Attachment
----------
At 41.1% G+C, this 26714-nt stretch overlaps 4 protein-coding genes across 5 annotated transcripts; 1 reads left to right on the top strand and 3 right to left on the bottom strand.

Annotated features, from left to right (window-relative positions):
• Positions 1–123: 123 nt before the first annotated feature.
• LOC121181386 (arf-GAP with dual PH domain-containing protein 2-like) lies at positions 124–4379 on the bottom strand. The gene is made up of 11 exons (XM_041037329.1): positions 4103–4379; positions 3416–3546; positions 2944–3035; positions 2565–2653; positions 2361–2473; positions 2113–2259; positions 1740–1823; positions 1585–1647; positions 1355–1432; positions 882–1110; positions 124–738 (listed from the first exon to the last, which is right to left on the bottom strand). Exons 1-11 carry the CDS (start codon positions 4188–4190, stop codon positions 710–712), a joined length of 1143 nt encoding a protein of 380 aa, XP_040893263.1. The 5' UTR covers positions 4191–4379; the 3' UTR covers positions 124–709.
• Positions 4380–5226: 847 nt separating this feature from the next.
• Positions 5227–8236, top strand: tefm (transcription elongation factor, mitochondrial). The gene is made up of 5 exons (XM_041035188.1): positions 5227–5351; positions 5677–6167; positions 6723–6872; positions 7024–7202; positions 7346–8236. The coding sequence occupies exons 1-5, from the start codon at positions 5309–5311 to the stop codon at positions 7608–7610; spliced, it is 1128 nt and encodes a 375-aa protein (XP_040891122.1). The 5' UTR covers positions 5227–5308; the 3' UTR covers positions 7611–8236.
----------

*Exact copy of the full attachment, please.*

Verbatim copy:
At 41.1% G+C, this 26714-nt stretch overlaps 4 protein-coding genes across 5 annotated transcripts; 1 reads left to right on the top strand and 3 right to left on the bottom strand.

Annotated features, from left to right (window-relative positions):
• Positions 1–123: 123 nt before the first annotated feature.
• LOC121181386 (arf-GAP with dual PH domain-containing protein 2-like) lies at positions 124–4379 on the bottom strand. The gene is made up of 11 exons (XM_041037329.1): positions 4103–4379; positions 3416–3546; positions 2944–3035; positions 2565–2653; positions 2361–2473; positions 2113–2259; positions 1740–1823; positions 1585–1647; positions 1355–1432; positions 882–1110; positions 124–738 (listed from the first exon to the last, which is right to left on the bottom strand). Exons 1-11 carry the CDS (start codon positions 4188–4190, stop codon positions 710–712), a joined length of 1143 nt encoding a protein of 380 aa, XP_040893263.1. The 5' UTR covers positions 4191–4379; the 3' UTR covers positions 124–709.
• Positions 4380–5226: 847 nt separating this feature from the next.
• Positions 5227–8236, top strand: tefm (transcription elongation factor, mitochondrial). The gene is made up of 5 exons (XM_041035188.1): positions 5227–5351; positions 5677–6167; positions 6723–6872; positions 7024–7202; positions 7346–8236. The coding sequence occupies exons 1-5, from the start codon at positions 5309–5311 to the stop codon at positions 7608–7610; spliced, it is 1128 nt and encodes a 375-aa protein (XP_040891122.1). The 5' UTR covers positions 5227–5308; the 3' UTR covers positions 7611–8236.